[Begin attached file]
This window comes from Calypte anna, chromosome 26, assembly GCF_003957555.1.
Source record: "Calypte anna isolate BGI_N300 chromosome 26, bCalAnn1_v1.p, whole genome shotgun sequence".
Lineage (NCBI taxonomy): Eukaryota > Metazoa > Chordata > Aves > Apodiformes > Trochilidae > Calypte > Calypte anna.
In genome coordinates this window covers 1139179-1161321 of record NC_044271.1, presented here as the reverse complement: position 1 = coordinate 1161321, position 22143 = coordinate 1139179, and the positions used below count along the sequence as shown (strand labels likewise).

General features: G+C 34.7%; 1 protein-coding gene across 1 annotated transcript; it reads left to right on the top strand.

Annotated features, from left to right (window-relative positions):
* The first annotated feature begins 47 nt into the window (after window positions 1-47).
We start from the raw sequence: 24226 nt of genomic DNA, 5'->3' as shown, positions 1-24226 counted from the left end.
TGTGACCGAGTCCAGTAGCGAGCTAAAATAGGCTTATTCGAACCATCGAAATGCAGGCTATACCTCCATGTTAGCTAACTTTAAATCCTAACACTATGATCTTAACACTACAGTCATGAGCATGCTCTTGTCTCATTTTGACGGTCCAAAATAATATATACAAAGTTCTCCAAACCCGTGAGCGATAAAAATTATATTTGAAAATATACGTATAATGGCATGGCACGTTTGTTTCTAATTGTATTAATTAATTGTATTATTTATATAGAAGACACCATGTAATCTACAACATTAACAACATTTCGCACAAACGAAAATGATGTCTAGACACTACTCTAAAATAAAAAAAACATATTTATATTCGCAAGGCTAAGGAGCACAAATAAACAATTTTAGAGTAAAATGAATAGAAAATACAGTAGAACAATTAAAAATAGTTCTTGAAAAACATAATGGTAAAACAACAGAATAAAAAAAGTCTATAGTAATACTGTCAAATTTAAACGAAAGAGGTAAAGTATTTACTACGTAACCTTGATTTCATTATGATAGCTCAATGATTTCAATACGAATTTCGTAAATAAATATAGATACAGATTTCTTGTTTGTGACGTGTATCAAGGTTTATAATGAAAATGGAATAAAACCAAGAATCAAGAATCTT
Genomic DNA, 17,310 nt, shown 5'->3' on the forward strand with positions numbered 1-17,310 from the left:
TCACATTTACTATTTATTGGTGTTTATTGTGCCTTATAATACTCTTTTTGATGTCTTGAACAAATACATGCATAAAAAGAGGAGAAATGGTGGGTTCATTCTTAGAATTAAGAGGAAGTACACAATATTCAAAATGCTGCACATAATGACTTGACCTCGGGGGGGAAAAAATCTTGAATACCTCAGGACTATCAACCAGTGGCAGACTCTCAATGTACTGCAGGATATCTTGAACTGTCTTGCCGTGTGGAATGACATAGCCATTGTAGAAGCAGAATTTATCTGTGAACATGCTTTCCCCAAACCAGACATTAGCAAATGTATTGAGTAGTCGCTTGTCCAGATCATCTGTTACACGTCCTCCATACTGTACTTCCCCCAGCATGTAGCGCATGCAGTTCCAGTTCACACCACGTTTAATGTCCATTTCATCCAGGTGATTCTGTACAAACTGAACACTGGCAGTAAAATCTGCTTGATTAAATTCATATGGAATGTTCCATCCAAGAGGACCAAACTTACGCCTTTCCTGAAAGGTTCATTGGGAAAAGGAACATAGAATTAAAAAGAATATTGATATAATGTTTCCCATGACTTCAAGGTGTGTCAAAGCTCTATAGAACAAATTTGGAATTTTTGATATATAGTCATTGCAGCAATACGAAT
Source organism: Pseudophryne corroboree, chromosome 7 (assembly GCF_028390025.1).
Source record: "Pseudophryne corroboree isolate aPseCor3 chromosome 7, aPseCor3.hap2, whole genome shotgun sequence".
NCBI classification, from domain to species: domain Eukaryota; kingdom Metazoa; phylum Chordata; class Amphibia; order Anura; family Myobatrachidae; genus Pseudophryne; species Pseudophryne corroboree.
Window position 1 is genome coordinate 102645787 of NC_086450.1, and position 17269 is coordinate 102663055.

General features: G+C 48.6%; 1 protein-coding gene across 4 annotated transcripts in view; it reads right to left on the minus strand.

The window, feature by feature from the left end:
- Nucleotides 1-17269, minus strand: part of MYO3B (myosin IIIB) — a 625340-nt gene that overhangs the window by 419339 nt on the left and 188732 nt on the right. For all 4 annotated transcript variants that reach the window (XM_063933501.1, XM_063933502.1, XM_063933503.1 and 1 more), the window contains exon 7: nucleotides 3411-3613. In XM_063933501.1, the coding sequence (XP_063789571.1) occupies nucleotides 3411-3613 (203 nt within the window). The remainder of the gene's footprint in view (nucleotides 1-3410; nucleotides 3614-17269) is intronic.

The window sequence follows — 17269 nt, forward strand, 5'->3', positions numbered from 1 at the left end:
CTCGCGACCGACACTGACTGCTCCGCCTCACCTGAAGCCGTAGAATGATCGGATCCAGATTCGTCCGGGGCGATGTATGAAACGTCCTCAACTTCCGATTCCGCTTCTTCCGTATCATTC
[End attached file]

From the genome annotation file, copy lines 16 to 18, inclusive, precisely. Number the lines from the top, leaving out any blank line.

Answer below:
General features: G+C 48.6%; 1 protein-coding gene across 4 annotated transcripts in view; it reads right to left on the minus strand.

The window, feature by feature from the left end:
- Nucleotides 1-17269, minus strand: part of MYO3B (myosin IIIB) — a 625340-nt gene that overhangs the window by 419339 nt on the left and 188732 nt on the right. For all 4 annotated transcript variants that reach the window (XM_063933501.1, XM_063933502.1, XM_063933503.1 and 1 more), the window contains exon 7: nucleotides 3411-3613. In XM_063933501.1, the coding sequence (XP_063789571.1) occupies nucleotides 3411-3613 (203 nt within the window). The remainder of the gene's footprint in view (nucleotides 1-3410; nucleotides 3614-17269) is intronic.